Academic journal article Inquiry

Is Fragmented Financing Bad for Your Health?

Academic journal article Inquiry

Is Fragmented Financing Bad for Your Health?

Article excerpt

Americans finance health care through a variety of private insurance plans and public programs. This organizational ji'agmentation could threaten continuity of care and adversely aJfect outcomes. Using a large sample of veterans who were eligible./or mixtures of Veterans Health Administration- and Medicare-financed care, we esthnate a O'stem of equations to account j'or shnultaneiO" in the determination of financing configuration and the probability of hospitalization for an ambulatol3' care sensitive condition. We find that a change of one standard deviation in financing fragmentation increases the risk of an adverse outcome b)' one-fifth.


Health care financing in the U.S. is fragmented. Individual patients may pay for health services directly out of their own pockets, indirectly, through one (or sometimes more than one) of a multitude of private health insurance plans, or through one or more public programs. Even within a public program like Medicare, individuals can choose from a variety of health plans with different combinations of coverage and premiums, adjusting their plan choices when their tastes or circumstances change. This variety of health care financing choices has value to consumers (Danzon 1992), but it also has a cost because it makes continuity of care more difficult.

Continuity of care has been defined as a long-term relationship between a patient and a physician, regardless of the presence of any specific disease (Haggerty et al. 2003), and it is believed to be a critical determinant of quality in primary care (Starfield 1998). Continuity of care is associated with lower probability of hospitalization (Gill 1997: Mainous and Gill 1998), fewer visits to the emergency room (Gill, Mainous, and Nsereko 2000), and better immunization (Mark and Paramore 1996). Short or discontinuous relationships with providers could lead to lower quality of care because the provider's access to information about the patient's health is more limited than it would be in long, continuous relationships. When access to information is difficult, physicians may be more likely to choose treatments based on norms or past experience with other patients instead of treatments optimally tailored to an individual's particular condition and history. Frank and Zeckhauser (2007) use the colorful term "ready-to-wear" to characterize a treatment strategy that relies on norms, in contrast to "custom-made," which describes a treatment strategy that makes use of detailed, individual-specific information.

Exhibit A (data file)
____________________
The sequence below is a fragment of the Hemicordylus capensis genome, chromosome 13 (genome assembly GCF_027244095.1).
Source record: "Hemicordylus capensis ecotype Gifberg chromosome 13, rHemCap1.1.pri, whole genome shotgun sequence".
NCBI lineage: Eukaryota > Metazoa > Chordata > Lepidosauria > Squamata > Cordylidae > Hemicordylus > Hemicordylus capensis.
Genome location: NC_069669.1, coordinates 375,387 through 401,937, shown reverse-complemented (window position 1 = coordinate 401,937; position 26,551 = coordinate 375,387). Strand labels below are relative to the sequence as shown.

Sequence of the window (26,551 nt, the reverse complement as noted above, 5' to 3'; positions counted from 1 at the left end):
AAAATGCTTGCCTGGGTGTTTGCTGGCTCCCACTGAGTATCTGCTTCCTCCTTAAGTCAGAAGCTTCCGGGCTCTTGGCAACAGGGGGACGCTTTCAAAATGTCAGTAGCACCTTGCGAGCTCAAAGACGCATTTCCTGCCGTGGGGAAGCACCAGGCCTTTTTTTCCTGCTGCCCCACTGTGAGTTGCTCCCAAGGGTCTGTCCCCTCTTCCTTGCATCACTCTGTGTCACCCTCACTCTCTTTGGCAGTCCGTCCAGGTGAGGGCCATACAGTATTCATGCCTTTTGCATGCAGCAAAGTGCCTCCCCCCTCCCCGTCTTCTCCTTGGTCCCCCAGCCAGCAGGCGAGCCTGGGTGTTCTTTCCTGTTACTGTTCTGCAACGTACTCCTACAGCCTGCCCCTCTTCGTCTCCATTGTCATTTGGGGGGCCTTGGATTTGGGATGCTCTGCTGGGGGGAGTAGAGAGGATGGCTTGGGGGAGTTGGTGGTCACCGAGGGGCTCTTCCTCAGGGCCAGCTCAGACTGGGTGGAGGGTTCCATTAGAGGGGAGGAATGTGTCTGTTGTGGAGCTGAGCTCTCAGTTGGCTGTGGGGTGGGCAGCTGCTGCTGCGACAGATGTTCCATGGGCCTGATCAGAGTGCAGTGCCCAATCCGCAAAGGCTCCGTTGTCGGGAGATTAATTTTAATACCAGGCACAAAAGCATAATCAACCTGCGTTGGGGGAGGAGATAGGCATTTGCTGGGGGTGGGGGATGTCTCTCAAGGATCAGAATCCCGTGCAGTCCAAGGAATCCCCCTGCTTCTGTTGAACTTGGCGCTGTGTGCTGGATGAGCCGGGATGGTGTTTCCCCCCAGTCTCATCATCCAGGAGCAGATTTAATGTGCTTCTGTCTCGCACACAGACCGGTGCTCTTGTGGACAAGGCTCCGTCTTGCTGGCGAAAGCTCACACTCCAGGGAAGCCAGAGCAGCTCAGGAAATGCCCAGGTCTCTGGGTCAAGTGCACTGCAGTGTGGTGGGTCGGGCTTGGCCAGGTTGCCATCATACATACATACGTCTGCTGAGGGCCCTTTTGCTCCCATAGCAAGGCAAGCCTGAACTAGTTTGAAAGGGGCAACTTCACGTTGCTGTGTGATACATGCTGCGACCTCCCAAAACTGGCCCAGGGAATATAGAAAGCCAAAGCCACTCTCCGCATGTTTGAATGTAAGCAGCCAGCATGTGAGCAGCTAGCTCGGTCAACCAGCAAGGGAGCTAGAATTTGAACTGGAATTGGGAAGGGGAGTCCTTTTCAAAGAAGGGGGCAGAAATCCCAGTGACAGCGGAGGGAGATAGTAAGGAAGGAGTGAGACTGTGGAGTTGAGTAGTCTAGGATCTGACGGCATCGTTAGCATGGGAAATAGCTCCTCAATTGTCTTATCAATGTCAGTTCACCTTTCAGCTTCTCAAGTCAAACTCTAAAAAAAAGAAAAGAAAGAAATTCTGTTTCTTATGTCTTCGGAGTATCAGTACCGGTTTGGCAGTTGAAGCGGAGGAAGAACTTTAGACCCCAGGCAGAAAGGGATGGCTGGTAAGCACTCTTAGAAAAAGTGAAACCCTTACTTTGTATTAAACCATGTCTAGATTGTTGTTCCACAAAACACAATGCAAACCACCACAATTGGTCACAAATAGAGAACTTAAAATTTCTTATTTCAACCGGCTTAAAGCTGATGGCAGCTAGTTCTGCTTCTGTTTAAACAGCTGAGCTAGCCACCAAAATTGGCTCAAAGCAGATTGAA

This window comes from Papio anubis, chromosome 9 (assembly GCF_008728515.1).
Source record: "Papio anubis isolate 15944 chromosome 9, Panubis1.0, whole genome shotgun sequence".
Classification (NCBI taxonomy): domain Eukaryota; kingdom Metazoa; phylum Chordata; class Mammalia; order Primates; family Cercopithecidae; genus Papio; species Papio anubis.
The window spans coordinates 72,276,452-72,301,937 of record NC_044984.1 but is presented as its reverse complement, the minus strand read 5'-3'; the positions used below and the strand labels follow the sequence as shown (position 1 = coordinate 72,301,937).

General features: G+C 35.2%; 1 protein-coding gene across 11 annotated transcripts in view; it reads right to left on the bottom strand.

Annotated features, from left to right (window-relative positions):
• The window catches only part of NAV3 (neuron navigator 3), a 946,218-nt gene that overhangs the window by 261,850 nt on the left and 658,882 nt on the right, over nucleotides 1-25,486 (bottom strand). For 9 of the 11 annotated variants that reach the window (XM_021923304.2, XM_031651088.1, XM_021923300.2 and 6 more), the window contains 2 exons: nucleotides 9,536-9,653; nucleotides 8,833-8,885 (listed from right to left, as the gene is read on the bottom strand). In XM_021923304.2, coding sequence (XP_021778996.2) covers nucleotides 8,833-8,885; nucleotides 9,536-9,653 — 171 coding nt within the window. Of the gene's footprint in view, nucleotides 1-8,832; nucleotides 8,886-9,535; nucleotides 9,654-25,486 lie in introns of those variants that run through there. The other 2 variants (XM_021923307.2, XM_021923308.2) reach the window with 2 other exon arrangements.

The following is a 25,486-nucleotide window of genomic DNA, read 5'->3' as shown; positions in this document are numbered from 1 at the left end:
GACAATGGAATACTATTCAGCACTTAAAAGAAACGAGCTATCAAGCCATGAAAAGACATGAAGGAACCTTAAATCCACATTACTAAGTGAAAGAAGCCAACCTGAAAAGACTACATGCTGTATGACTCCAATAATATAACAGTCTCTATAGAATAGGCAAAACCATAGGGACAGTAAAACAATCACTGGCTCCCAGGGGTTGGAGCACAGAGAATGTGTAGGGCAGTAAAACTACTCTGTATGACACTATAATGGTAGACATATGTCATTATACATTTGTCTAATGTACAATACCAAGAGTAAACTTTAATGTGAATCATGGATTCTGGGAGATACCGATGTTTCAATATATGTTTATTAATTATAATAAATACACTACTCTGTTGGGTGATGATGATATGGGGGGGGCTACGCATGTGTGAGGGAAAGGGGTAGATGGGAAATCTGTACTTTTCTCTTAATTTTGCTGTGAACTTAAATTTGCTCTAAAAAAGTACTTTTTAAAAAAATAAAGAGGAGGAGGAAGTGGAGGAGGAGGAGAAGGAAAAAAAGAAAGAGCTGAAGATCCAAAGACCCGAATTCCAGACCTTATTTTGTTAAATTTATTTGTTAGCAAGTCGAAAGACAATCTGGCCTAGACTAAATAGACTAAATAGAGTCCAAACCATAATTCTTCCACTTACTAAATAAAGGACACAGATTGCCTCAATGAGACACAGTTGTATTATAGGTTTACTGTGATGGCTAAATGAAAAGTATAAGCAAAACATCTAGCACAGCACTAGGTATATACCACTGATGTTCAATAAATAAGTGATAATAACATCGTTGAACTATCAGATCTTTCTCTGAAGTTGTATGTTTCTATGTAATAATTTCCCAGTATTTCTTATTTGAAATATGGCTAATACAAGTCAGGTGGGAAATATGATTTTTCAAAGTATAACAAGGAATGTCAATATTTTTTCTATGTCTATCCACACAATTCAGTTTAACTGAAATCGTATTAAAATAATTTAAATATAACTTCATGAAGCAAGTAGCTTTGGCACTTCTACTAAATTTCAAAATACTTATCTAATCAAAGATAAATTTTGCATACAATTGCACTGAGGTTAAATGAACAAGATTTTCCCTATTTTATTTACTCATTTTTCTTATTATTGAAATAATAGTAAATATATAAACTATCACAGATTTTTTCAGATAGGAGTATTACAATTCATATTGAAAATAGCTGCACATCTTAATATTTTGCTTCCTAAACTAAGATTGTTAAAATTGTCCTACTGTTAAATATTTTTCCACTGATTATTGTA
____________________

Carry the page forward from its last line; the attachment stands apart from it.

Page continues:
The goal of this paper is to assess empirically whether disruption in clinical relationships, resulting directly from fragmented financing, has a meaningful effect on health outcomes. We have chosen a very broad outcome: hospitalization for ambulatory care sensitive conditions (ACSC), which is a widely used and accepted measure that can be constructed easily from administrative data. To measure fragmentation, we focus on a population of low-income or disabled veterans who choose mixtures of services from private networks financed primarily by Medicare and the public network operated by the Veterans Health Administration (VA). We are able to observe all utilization for this population and, because the VA network and private networks have little overlap, we can infer with few errors discontinuity of care from fragmentation of financing.

Low-income or disabled veterans use combinations of Medicare and VA care for a variety of reasons. Low-income veterans can receive comprehensive health care from the VA at minimal financial cost, but large numbers regularly receive care from non-VA sources because VA services may not be available or may require patients to wait or to travel (Shen et al. 2003; Burgess and Fiore 1994; Prentice and Pizer 2008). Fleming et al. (1992) have documented the degree of dual use of VA and Medicare health services among veterans enrolled in Medicare. They describe an equilibrium that exists between VA and Medicare/Medicaid programs, mediated by eligibility requirements and financial controls on both sides. …

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